Government ICT policy confused and distorted, says CMA chairman

The government's policies on high-tech communications have failed UK plc, the body that represents the UK's business communications users, said this morning. Launching...

The government's policies on high-tech communications have failed, UK plc – the body that represents the UK's business communications users – said this morning.

Launching the Communication Managers' Association (CMA) manifesto for a new communications act, chairman Carolyn Kimber called for a converged approach to policy making at the top reaches of government.

The government's policy on information and communications technology was confused and distorted, she said.

She demanded a properly resourced, fully independent regulator and a clear division between the responsibilities of the regulator and the government.

Kimber blamed the Communications Act 2003 for many of the problems that beset the industry. The act "failed to to distinguish between Granny Jones and UK plc," she said.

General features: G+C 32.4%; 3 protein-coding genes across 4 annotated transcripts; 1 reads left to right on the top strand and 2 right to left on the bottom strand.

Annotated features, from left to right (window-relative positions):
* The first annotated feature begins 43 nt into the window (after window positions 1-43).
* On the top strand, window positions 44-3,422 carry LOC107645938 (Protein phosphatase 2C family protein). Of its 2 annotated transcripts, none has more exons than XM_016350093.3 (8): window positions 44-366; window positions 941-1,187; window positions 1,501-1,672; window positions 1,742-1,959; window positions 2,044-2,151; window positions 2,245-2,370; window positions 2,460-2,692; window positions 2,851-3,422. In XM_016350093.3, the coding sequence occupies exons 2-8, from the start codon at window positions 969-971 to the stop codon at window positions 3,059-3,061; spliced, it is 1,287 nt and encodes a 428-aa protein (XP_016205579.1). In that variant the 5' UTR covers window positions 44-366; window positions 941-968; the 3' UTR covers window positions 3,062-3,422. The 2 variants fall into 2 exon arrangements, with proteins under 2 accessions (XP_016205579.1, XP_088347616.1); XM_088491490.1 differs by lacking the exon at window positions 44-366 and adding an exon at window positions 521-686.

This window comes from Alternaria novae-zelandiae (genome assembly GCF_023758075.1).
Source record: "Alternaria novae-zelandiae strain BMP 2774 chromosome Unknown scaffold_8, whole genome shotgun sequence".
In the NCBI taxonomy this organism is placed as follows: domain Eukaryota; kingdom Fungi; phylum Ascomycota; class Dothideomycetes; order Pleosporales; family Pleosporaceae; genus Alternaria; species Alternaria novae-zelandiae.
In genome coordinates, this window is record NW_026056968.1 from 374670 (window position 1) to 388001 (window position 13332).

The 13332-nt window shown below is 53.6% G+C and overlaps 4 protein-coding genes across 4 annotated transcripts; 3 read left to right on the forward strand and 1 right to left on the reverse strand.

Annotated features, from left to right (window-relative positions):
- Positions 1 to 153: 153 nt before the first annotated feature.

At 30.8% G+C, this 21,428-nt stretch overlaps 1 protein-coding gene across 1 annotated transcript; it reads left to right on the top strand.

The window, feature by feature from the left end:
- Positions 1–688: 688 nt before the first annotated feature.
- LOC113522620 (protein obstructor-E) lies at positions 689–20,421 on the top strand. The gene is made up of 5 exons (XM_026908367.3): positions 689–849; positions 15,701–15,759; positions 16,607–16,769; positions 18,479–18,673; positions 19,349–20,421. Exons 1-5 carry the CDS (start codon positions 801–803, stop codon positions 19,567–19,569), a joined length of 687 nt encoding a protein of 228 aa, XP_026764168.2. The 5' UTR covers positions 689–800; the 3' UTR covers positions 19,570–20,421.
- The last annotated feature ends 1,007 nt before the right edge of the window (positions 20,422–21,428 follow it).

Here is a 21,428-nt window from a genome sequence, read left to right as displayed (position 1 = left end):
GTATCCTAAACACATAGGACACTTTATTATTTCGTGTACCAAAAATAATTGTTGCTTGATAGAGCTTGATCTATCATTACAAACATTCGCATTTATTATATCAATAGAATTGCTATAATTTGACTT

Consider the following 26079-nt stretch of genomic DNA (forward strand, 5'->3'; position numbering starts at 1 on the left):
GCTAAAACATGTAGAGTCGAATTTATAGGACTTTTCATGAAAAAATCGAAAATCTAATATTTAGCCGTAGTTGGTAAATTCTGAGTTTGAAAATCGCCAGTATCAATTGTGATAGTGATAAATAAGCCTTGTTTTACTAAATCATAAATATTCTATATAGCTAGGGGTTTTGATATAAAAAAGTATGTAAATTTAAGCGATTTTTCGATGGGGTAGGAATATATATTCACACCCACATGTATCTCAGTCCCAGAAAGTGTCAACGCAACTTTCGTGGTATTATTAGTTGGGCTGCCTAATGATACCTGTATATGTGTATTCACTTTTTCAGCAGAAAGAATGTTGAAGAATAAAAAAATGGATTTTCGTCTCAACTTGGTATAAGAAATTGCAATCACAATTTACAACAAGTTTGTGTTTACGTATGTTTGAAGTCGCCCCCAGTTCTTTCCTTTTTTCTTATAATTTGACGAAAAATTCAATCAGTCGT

Kimber said events over the past five years showed businesses were not able to look after themselves in the face of large communications suppliers who wielded significant market power.

"The concerted lobbying power of the suppliers far outweighs anything their business customers can bring to bear," she said. "That's why the act has failed UK plc."

Kimber said a new communications act was overdue. It should put a legal duty on Ofcom to address the needs of enterprise users in consultations and decisions, she said.

Kimber called for government to impose a universal broadband access obligation on communications providers without further delay.

The CMA wanted real, effective and sustainable competition in communications services and goods, and for mobile broadband coverage with basic roaming between the networks to better than 95% of the country.

The government should also push Europe towards a single market in communications. This should be based on harmonised and rationalised, sector-specific regulations and competition law, she said.

Describing communications minister Stephen Carter's Digital Britain interim report as reflecting what was politically possible four weeks ago, she said it was a step in the right direction.

She said the CMA would be commenting on the report, and that the manifesto was its first response.

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